The Role of Neighborhood and Community in Building Developmental Assets for Children and Youth: A National Study of Social Norms Among American Adults

  • Peter C. Scales Search Institute (Estados Unidos)
  • Peter L. Benson Search Institute (Estados Unidos)
  • Eugene C. Roehlkepartain Search Institute (Estados Unidos)
  • Nicole R. Hintz Search Institute (Estados Unidos)
  • Theresa K. Sullivan Search Institute (Estados Unidos)
  • Marc Mannes Search Institute (Estados Unidos)
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Unrelated adults play potentially important roles in the positive socialization of children and youth, but studies of adolescents suggest the majority of adults do not engage positively with young people on an intentional, frequent, and deep basis. As a result, only a minority of young people report experiencing key developmental assets that have been associated with reduced risk-taking behaviors and increased thriving. Social norms theory suggests that adults will be more likely to get deeply involved with young people outside their family if that involvement is viewed as highly important, and if they perceive a social expectation to do so. A nationally representative sample of 1,425 U.S. adults was surveyed to determine the degree of importance American adults ascribed to 19 positive asset-building actions, and the degree to which the adults they knew actually engaged with young people outside their own families in those positive ways. The results showed that only a minority of Americans experience consistent normative motivation for engaging with other peoples children. There is a large gap between what adults consider important and what they actually do to construct positive, intentional relationships with children and youth. Community stability and extent of communitybuilding activities in which adults engage, including participation in religious services, volunteering, and neighborhood meetings, are associated with differences among adults in the degree of normative motivation for engaging with young people. In addition to these group differences, however, there also are nine asset-building actions two functioning as genuine social norms and seven as social values that great majorities of American adults consider highly important. The foundation therefore exists in public opinion to make explicit greater permission for adults to become more deeply engaged in the lives of children outside their families and to thereby define new normative expectations for all adults to share in being responsible for the well-being of young people. © 2001 John Wiley & Sons, Inc.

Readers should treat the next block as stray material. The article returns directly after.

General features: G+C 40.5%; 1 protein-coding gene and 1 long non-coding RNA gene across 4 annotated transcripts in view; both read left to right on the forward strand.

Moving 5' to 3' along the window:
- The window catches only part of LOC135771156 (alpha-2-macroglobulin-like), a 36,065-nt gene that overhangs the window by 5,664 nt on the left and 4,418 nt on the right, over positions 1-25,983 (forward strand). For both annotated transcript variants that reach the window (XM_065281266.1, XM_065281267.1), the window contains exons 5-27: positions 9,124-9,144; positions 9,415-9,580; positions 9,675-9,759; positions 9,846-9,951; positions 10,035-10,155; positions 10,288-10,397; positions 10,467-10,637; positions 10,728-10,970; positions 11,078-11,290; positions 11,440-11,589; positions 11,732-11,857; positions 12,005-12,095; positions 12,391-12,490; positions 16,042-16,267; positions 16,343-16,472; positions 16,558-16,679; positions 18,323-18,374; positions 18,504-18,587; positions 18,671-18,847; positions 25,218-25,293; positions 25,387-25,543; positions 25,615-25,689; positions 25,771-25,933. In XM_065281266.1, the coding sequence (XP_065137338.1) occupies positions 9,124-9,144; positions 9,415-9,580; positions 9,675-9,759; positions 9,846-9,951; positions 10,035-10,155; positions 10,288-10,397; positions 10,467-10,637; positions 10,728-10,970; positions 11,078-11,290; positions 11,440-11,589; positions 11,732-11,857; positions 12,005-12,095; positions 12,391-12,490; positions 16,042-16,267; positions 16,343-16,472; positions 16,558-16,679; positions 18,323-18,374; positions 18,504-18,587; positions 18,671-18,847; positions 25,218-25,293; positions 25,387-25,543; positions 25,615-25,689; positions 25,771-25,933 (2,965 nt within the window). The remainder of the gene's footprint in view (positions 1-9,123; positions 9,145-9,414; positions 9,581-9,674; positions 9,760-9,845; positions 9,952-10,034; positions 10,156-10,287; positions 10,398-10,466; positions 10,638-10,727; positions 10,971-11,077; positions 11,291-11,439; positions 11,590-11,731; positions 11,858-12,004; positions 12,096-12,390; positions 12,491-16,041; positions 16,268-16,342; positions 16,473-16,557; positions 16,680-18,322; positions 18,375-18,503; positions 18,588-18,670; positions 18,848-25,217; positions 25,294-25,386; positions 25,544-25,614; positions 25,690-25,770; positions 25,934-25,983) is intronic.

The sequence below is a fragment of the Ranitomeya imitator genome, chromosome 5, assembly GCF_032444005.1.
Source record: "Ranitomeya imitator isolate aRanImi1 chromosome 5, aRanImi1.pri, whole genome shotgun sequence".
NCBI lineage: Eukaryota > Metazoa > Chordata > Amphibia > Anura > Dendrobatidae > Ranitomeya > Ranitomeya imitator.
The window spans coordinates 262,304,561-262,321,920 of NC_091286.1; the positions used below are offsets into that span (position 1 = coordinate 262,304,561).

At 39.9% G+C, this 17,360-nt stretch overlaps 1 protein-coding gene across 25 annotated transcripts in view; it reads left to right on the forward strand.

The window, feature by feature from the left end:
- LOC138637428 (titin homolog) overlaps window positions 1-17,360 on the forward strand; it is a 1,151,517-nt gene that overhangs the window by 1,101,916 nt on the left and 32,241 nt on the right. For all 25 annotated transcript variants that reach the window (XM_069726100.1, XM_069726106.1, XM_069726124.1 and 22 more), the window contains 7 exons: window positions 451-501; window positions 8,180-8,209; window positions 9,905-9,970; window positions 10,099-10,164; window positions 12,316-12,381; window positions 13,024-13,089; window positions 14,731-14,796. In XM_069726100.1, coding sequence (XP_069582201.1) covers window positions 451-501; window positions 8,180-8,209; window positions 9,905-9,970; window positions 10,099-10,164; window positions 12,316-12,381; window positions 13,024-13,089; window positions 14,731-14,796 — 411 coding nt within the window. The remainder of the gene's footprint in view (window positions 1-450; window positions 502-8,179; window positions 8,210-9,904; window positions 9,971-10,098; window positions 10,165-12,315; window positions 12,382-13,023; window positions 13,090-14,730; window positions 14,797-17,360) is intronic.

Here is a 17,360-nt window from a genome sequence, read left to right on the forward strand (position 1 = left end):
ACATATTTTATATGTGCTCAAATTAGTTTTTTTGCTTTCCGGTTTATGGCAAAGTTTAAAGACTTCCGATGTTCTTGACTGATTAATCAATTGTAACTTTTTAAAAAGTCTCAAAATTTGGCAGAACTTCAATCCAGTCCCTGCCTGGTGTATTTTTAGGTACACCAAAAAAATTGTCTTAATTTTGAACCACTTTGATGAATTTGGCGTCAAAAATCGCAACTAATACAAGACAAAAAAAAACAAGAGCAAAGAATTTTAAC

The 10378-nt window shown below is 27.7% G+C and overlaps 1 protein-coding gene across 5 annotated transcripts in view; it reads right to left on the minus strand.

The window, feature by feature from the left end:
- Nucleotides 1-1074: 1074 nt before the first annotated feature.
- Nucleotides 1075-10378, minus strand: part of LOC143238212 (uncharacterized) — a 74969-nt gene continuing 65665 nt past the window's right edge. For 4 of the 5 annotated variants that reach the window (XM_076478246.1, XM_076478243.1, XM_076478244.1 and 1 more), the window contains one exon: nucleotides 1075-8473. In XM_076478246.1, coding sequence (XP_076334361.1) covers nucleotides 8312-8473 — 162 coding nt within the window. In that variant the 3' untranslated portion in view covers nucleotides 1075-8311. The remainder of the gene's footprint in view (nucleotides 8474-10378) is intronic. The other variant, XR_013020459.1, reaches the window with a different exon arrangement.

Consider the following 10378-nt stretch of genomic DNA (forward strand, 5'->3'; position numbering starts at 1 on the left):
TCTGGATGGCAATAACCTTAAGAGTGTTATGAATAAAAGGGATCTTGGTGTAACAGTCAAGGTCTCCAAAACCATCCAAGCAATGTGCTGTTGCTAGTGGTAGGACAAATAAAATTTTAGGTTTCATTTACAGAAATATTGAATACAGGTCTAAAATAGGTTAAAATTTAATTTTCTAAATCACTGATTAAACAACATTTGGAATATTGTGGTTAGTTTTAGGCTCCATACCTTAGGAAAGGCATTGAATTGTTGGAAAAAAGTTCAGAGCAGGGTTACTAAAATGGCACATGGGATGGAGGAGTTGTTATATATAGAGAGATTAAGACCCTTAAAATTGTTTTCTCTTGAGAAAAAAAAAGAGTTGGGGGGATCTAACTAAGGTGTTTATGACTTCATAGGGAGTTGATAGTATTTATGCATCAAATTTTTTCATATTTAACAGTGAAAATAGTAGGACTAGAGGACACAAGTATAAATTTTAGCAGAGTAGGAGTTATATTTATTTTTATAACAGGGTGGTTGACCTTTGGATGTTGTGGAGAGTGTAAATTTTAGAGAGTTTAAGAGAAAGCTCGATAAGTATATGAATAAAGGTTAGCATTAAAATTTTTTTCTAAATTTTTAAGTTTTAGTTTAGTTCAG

Biografía del autor/a

Peter C. Scales, Search Institute (Estados Unidos)

Senior Fellow, Search Institute

Correspondence regarding this article should be sent to: Peter C. Scales, Ph.D., Senior Fellow, Search Institute, 940 Chestnut Ridge Road, Manchester, MO 63021. Minneapolis, Minnesota.


Peter L. Benson, Search Institute (Estados Unidos)

President. Search Institute


Eugene C. Roehlkepartain, Search Institute (Estados Unidos)

Chief Communication Officer. Search Institute


Nicole R. Hintz, Search Institute (Estados Unidos)

Senior Research Assistant. Search Institute



Theresa K. Sullivan, Search Institute (Estados Unidos)

Senior Consultant.Search Institute


Marc Mannes, Search Institute (Estados Unidos)

Director of Research and Evaluation, and Partner Services Coordinator of the Search Institute.

Cómo citar
Scales, P. C., Benson, P. L., Roehlkepartain, E. C., Hintz, N. R., Sullivan, T. K., & Mannes, M. (2004). The Role of Neighborhood and Community in Building Developmental Assets for Children and Youth: A National Study of Social Norms Among American Adults. Psykhe, 13(2).